The plant-pollinator landscape

Research output: Chapter in Book/Report/Conference proceedingChapter

90 Citations (Scopus)

Abstract

Pollinators feed on patchily distributed plants, forcing them to decide when to move between patches and when to switch plant species. The "plant-pollinator landscape' is shaped by an interacting set of plant and pollinator attributes: flowering phenology sets the distance that pollinators need to travel between patches of a given species to obtain sufficient food, while the pollinators' search capacities and dietary specificity determines the likelihood that they can and will make that journey. These sets of traits do not vary independently, allowing us to identify several characteristic landscapes and the types of organisms that occupy them. This chapter describes five such landscapes, attempting in each case to determine whether phenological variation within plant species helps to explain the ability of pollinators to persist. The first two landscapes are occupied by highly specialized pollinators and (respectively) synchronously flowering and asynchronously flowering plants. Intraspecific phenological variation is likely to have critical consequences for pollinator persistence in these two landscapes. The third and fourth landscapes are occupied by relatively generalized pollinators and (respectively) synchronously flowering and asynchronously flowering plants. The former is probably the most common landscape, encompassing most temperate plant-pollinator interactions. Pollinators in these landscapes are less likely to be strongly influenced by phenological variation in any one of their resource plants, due to their ability to switch foods easily while remaining local. The fifth landscape is occupied by generalist pollinators that may migrate. Little is known about resource use of individual migrants, but it is possible that at least some of them rely on geographical gradients in flowering time of certain preferred species. -from Author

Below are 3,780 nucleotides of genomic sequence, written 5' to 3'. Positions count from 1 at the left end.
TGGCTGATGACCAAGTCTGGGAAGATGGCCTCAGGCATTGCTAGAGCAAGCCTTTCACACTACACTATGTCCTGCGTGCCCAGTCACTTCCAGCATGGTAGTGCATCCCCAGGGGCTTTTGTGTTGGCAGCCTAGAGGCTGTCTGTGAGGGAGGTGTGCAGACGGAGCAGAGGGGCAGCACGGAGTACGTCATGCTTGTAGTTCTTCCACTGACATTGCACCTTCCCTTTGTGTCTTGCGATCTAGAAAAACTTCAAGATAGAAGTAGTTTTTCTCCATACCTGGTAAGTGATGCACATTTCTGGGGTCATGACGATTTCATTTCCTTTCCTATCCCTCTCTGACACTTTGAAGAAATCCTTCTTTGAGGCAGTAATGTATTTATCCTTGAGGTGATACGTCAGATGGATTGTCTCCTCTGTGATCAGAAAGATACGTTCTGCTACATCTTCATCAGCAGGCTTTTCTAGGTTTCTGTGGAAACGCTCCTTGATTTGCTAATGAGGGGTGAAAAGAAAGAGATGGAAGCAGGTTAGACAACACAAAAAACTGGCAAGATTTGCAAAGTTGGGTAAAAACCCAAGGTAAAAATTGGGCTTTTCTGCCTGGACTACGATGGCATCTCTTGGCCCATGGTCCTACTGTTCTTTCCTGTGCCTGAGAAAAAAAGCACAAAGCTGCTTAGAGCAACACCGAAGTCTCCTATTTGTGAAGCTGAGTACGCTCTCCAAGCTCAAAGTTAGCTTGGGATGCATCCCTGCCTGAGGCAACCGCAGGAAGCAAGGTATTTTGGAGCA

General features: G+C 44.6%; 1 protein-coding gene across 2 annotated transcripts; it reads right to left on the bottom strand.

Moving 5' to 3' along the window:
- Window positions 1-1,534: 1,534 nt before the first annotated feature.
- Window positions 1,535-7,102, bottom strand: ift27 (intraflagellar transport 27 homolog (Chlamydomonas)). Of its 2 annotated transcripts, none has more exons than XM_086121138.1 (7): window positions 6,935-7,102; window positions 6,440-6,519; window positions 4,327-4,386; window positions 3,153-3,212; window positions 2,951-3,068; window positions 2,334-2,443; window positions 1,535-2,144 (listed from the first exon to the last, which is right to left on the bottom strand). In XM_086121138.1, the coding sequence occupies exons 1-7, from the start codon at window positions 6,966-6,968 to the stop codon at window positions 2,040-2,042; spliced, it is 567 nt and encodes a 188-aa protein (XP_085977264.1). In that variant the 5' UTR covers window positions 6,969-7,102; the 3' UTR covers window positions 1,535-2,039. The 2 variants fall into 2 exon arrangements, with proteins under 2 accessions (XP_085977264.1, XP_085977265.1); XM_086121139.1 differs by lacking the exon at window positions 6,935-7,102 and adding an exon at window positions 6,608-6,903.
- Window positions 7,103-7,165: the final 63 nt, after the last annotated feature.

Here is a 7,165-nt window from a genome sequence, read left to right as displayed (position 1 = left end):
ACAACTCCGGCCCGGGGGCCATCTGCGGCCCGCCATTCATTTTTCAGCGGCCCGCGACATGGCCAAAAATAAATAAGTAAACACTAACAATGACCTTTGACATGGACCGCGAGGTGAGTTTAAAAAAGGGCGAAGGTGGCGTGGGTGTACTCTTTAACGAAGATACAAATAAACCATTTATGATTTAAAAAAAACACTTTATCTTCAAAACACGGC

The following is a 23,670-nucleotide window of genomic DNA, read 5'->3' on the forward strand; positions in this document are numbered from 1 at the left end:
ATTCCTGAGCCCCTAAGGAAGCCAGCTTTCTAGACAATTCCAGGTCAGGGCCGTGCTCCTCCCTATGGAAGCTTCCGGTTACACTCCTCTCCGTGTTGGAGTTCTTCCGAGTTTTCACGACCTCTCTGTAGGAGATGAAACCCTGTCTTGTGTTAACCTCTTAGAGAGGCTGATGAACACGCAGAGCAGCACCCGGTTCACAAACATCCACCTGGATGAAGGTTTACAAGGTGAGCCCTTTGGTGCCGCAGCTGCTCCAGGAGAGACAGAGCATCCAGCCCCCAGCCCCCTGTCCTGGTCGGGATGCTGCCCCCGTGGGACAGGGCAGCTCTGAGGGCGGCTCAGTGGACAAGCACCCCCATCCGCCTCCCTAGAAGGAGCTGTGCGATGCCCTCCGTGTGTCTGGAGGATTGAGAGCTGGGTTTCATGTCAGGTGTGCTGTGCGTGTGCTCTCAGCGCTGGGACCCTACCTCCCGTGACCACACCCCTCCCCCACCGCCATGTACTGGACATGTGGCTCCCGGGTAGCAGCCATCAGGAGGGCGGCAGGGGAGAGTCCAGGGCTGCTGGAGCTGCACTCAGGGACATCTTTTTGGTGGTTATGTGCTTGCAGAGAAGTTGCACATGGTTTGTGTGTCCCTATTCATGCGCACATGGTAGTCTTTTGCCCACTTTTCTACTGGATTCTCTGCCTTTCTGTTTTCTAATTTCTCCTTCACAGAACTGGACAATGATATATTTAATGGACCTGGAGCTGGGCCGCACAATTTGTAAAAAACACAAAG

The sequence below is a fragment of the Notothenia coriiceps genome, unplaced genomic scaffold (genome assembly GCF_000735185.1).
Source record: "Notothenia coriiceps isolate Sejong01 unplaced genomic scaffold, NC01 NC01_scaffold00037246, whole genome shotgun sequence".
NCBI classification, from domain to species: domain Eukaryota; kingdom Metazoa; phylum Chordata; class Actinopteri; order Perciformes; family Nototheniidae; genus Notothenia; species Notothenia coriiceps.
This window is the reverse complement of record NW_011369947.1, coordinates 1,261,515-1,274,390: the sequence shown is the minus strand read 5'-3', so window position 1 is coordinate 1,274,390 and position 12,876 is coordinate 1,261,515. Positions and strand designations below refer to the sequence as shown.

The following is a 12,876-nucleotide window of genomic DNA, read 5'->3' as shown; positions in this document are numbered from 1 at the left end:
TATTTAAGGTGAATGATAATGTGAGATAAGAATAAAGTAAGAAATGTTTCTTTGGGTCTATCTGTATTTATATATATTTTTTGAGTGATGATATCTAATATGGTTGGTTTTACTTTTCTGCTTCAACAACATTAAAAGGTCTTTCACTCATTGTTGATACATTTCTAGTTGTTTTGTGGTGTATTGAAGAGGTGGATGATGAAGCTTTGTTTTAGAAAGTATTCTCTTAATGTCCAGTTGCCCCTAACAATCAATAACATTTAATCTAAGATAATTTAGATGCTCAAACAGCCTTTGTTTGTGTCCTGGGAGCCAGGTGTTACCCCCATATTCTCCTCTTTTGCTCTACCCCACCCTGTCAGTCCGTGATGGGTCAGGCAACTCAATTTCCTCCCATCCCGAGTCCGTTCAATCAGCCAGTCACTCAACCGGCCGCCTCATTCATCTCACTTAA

Original languageEnglish (US)
Title of host publicationMosaic landscapes and ecological processes
EditorsL. Hansson
PublisherChapman & Hall; IALE Studies in Landscape Ecology, 2
Pages256-288
Number of pages33
StatePublished - 1995
Externally publishedYes

Fingerprint

pollinator
flowering
angiosperm
plant-pollinator interaction
food
intraspecific variation
resource use
generalist
phenology
persistence

ASJC Scopus subject areas

  • Earth and Planetary Sciences(all)
  • Environmental Science(all)

Cite this

Bronstein, J. L. (1995). The plant-pollinator landscape. In L. Hansson (Ed.), Mosaic landscapes and ecological processes (pp. 256-288). Chapman & Hall; IALE Studies in Landscape Ecology, 2.

The plant-pollinator landscape. / Bronstein, Judith L.

Mosaic landscapes and ecological processes. ed. / L. Hansson. Chapman & Hall; IALE Studies in Landscape Ecology, 2, 1995. p. 256-288.

Research output: Chapter in Book/Report/Conference proceedingChapter

Bronstein, JL 1995, The plant-pollinator landscape. in L Hansson (ed.), Mosaic landscapes and ecological processes. Chapman & Hall; IALE Studies in Landscape Ecology, 2, pp. 256-288.
Bronstein JL. The plant-pollinator landscape. In Hansson L, editor, Mosaic landscapes and ecological processes. Chapman & Hall; IALE Studies in Landscape Ecology, 2. 1995. p. 256-288
Bronstein, Judith L. / The plant-pollinator landscape. Mosaic landscapes and ecological processes. editor / L. Hansson. Chapman & Hall; IALE Studies in Landscape Ecology, 2, 1995. pp. 256-288
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